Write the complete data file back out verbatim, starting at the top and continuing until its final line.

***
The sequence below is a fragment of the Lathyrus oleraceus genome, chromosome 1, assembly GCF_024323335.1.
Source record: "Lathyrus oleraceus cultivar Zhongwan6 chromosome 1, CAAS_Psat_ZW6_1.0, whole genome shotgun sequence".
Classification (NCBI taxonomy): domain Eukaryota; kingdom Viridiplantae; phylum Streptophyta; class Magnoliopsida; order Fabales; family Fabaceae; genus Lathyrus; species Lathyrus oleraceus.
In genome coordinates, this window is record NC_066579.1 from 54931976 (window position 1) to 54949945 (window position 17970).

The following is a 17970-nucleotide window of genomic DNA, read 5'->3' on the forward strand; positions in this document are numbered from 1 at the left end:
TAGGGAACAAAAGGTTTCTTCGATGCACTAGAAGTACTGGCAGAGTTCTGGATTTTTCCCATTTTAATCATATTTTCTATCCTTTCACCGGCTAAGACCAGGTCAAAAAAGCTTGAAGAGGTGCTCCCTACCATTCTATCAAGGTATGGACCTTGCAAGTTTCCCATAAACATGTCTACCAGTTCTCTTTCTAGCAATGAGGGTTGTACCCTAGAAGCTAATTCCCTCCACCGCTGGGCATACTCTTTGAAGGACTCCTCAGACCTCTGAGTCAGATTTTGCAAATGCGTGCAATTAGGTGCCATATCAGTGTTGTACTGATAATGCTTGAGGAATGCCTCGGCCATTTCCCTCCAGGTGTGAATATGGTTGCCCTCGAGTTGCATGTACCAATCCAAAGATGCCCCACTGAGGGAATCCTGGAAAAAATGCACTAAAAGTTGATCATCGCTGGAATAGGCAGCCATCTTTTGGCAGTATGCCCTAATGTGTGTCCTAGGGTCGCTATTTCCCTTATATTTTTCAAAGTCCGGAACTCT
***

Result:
The sequence below is a fragment of the Lathyrus oleraceus genome, chromosome 1, assembly GCF_024323335.1.
Source record: "Lathyrus oleraceus cultivar Zhongwan6 chromosome 1, CAAS_Psat_ZW6_1.0, whole genome shotgun sequence".
Classification (NCBI taxonomy): domain Eukaryota; kingdom Viridiplantae; phylum Streptophyta; class Magnoliopsida; order Fabales; family Fabaceae; genus Lathyrus; species Lathyrus oleraceus.
In genome coordinates, this window is record NC_066579.1 from 54931976 (window position 1) to 54949945 (window position 17970).

The following is a 17970-nucleotide window of genomic DNA, read 5'->3' on the forward strand; positions in this document are numbered from 1 at the left end:
TAGGGAACAAAAGGTTTCTTCGATGCACTAGAAGTACTGGCAGAGTTCTGGATTTTTCCCATTTTAATCATATTTTCTATCCTTTCACCGGCTAAGACCAGGTCAAAAAAGCTTGAAGAGGTGCTCCCTACCATTCTATCAAGGTATGGACCTTGCAAGTTTCCCATAAACATGTCTACCAGTTCTCTTTCTAGCAATGAGGGTTGTACCCTAGAAGCTAATTCCCTCCACCGCTGGGCATACTCTTTGAAGGACTCCTCAGACCTCTGAGTCAGATTTTGCAAATGCGTGCAATTAGGTGCCATATCAGTGTTGTACTGATAATGCTTGAGGAATGCCTCGGCCATTTCCCTCCAGGTGTGAATATGGTTGCCCTCGAGTTGCATGTACCAATCCAAAGATGCCCCACTGAGGGAATCCTGGAAAAAATGCACTAAAAGTTGATCATCGCTGGAATAGGCAGCCATCTTTTGGCAGTATGCCCTAATGTGTGTCCTAGGGTCGCTATTTCCCTTATATTTTTCAAAGTCCGGAACTCT